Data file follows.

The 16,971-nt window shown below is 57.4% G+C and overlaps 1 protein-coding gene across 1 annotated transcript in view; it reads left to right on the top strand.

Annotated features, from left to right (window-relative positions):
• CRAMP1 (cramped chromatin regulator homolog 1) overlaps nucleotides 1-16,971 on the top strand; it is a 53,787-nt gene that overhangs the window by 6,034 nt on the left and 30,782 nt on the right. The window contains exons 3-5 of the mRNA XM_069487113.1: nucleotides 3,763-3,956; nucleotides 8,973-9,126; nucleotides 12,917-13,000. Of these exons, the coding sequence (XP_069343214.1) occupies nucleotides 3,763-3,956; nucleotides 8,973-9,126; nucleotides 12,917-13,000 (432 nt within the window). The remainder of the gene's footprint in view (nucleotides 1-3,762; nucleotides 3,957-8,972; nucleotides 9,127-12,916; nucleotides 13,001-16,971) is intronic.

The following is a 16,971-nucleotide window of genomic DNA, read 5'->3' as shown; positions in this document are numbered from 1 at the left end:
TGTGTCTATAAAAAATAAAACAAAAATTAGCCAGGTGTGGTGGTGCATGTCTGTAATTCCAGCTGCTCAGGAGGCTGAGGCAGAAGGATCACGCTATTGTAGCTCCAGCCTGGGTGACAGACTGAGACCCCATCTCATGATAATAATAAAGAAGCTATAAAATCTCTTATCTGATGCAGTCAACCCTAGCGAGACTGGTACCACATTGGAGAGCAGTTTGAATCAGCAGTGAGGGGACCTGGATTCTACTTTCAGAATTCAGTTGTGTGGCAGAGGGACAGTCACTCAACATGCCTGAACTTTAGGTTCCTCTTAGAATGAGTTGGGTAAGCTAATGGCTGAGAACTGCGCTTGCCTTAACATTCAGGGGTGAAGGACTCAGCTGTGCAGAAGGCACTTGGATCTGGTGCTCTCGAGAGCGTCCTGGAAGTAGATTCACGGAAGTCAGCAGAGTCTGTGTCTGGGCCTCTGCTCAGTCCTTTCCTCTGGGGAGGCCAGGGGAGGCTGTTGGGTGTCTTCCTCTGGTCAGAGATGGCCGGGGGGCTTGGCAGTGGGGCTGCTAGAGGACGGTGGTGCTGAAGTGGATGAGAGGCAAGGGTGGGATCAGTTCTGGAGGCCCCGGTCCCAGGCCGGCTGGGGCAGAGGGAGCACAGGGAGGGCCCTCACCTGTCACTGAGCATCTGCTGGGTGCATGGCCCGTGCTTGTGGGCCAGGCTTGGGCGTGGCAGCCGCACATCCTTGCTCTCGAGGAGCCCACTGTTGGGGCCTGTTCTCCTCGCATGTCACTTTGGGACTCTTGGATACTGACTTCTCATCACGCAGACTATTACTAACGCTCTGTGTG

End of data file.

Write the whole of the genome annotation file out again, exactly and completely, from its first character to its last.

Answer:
The 16,971-nt window shown below is 57.4% G+C and overlaps 1 protein-coding gene across 1 annotated transcript in view; it reads left to right on the top strand.

Annotated features, from left to right (window-relative positions):
• CRAMP1 (cramped chromatin regulator homolog 1) overlaps nucleotides 1-16,971 on the top strand; it is a 53,787-nt gene that overhangs the window by 6,034 nt on the left and 30,782 nt on the right. The window contains exons 3-5 of the mRNA XM_069487113.1: nucleotides 3,763-3,956; nucleotides 8,973-9,126; nucleotides 12,917-13,000. Of these exons, the coding sequence (XP_069343214.1) occupies nucleotides 3,763-3,956; nucleotides 8,973-9,126; nucleotides 12,917-13,000 (432 nt within the window). The remainder of the gene's footprint in view (nucleotides 1-3,762; nucleotides 3,957-8,972; nucleotides 9,127-12,916; nucleotides 13,001-16,971) is intronic.

The following is a 16,971-nucleotide window of genomic DNA, read 5'->3' as shown; positions in this document are numbered from 1 at the left end:
TGTGTCTATAAAAAATAAAACAAAAATTAGCCAGGTGTGGTGGTGCATGTCTGTAATTCCAGCTGCTCAGGAGGCTGAGGCAGAAGGATCACGCTATTGTAGCTCCAGCCTGGGTGACAGACTGAGACCCCATCTCATGATAATAATAAAGAAGCTATAAAATCTCTTATCTGATGCAGTCAACCCTAGCGAGACTGGTACCACATTGGAGAGCAGTTTGAATCAGCAGTGAGGGGACCTGGATTCTACTTTCAGAATTCAGTTGTGTGGCAGAGGGACAGTCACTCAACATGCCTGAACTTTAGGTTCCTCTTAGAATGAGTTGGGTAAGCTAATGGCTGAGAACTGCGCTTGCCTTAACATTCAGGGGTGAAGGACTCAGCTGTGCAGAAGGCACTTGGATCTGGTGCTCTCGAGAGCGTCCTGGAAGTAGATTCACGGAAGTCAGCAGAGTCTGTGTCTGGGCCTCTGCTCAGTCCTTTCCTCTGGGGAGGCCAGGGGAGGCTGTTGGGTGTCTTCCTCTGGTCAGAGATGGCCGGGGGGCTTGGCAGTGGGGCTGCTAGAGGACGGTGGTGCTGAAGTGGATGAGAGGCAAGGGTGGGATCAGTTCTGGAGGCCCCGGTCCCAGGCCGGCTGGGGCAGAGGGAGCACAGGGAGGGCCCTCACCTGTCACTGAGCATCTGCTGGGTGCATGGCCCGTGCTTGTGGGCCAGGCTTGGGCGTGGCAGCCGCACATCCTTGCTCTCGAGGAGCCCACTGTTGGGGCCTGTTCTCCTCGCATGTCACTTTGGGACTCTTGGATACTGACTTCTCATCACGCAGACTATTACTAACGCTCTGTGTG